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The White House has recently mounted several public events to rally support for a proposal it calls the "Buffett Rule" -- a provision that would ensure that the richest Americans wouldn’t pay federal income tax rates lower than that of middle-income Americans.
During an April 12, 2012, visit to Exeter, N.H., Vice President Joe Biden focused his speech on the proposal. Here’s a portion of what Biden said:
"No one who makes a million dollars or more in any single given year will pay at an effective tax rate that's less than 30 percent." Later, he added, "Anybody making a million dollars can't pay 30 percent in taxes? That's lower than the prescribed tax rate for millionaires already -- not just for millionaires, for people making over $200,000."
We wondered if Biden got his math right.
The first thing we noticed about Biden’s speech is its definition of the Buffett Rule, which stems from billionaire investor Warren Buffett’s observation that his secretary paid a higher tax rate than he did. It differed from what appeared in a White House web page on the topic.
The White House website defines the Buffett Rule without citing a specific tax rate: "No household making more than $1 million each year should pay a smaller share of their income in taxes than a middle class family pays," the Web page says.
It turns out that the White House has filled in some of the operational details elsewhere, and the 30 percent rate is indeed what the rule would require.
The president’s fiscal year 2013 budget proposal said that "those making over $1 million should pay no less than 30 percent of their income in taxes. The administration will work to ensure that this rule is implemented in a way that is equitable, including not disadvantaging individuals who make large charitable contributions. And he is proposing that the Buffett rule should replace the Alternative Minimum Tax, which now burdens middle-class Americans rather than stopping the richest Americans from paying too little as was originally intended."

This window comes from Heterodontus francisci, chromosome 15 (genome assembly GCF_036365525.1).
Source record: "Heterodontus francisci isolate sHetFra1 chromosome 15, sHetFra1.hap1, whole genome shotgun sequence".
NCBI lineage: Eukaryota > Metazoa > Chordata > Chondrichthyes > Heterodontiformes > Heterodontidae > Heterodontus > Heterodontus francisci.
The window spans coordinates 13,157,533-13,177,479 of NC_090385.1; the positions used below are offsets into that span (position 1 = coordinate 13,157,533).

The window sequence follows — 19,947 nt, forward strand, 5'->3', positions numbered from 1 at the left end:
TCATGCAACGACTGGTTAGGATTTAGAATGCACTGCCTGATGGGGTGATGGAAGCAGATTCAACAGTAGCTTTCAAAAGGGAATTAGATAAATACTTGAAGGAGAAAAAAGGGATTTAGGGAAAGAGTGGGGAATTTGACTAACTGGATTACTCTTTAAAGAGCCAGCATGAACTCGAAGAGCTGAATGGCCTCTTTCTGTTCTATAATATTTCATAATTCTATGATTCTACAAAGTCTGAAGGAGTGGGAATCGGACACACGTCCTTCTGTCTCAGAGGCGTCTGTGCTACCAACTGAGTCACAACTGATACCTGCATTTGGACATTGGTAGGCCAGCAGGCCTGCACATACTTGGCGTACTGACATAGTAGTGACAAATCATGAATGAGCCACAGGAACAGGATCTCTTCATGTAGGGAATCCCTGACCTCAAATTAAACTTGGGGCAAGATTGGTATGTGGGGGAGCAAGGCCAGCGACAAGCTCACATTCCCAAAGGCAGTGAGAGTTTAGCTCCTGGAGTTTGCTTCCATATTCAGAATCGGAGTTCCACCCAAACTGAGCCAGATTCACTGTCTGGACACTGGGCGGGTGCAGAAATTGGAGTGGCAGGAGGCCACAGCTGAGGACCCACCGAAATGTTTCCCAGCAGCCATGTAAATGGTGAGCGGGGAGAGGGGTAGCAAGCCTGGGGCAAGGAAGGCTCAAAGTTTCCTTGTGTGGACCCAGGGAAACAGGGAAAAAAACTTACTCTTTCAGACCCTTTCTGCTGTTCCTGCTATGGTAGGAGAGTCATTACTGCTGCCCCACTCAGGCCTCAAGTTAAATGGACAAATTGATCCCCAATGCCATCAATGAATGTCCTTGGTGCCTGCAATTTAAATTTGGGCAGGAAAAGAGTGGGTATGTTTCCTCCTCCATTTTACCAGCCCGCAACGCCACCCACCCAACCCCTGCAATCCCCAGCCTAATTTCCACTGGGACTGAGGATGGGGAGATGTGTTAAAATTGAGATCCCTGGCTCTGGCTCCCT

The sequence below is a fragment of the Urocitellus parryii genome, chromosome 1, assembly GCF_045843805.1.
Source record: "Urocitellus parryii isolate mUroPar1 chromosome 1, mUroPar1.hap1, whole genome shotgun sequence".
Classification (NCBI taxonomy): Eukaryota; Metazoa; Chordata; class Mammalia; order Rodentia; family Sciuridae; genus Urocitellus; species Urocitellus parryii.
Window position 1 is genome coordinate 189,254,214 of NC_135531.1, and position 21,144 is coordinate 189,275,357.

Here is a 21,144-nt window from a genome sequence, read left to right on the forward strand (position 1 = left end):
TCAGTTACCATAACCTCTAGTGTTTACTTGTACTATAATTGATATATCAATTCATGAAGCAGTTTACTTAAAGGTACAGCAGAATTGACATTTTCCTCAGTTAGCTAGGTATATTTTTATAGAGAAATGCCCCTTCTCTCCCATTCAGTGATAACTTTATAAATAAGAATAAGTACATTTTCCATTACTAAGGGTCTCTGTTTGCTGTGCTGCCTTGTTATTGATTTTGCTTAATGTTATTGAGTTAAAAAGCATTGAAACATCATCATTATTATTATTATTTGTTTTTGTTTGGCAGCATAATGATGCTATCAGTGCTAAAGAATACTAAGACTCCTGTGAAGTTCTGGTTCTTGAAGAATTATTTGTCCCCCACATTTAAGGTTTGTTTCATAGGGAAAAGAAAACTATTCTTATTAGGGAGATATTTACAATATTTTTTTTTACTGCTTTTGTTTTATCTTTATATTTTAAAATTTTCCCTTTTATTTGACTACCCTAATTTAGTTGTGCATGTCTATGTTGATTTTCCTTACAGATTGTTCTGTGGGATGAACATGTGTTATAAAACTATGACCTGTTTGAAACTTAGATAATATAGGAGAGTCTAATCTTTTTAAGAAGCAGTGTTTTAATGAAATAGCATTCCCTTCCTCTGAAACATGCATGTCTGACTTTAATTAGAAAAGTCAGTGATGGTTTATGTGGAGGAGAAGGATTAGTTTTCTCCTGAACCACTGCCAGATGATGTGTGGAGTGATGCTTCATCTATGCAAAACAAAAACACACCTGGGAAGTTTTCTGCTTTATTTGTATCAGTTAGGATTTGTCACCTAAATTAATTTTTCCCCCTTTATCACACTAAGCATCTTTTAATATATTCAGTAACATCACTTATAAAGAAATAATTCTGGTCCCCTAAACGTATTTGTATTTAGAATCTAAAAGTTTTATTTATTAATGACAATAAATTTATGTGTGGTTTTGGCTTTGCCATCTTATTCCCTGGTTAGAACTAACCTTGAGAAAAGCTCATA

So is it true, as Biden said, that the 30 percent tax rate "is lower than the prescribed tax rate for millionaires already -- not just for millionaires, for people making over $200,000."
That’s a complicated question to answer.
A big part of the confusion comes from Biden’s blurring how tax rates work in his speech.
Currently, the federal income tax has six "brackets" -- ranges of taxable income for which there is a specified tax rate, known as the marginal rate. They are 10 percent, 15 percent, 25 percent, 28 percent, 33 percent and 35 percent. For instance, every taxpayer filing as an individual -- no matter how rich or poor -- pays a 10 percent tax rate on the first $8,700 of income. For the next $26,650, taxpayers pay 15 percent, and so on, all the way up to 35 percent for all income above $388,350. The income cutoffs are different for married couples filing jointly and for heads of households.
To make this real, let’s take a look at sample taxpayers at the two income levels Biden cited -- $200,000 and $1 million -- using this Web-based tax calculator.
• Individual earning $200,000. This taxpayer would be in the 33 percent tax bracket -- every dollar over $178,650 would be taxed at 33 percent. However, taking into account the lower tax rates for the dollars earned below $178,650, the effective tax rate for this filer would be just over 25 percent.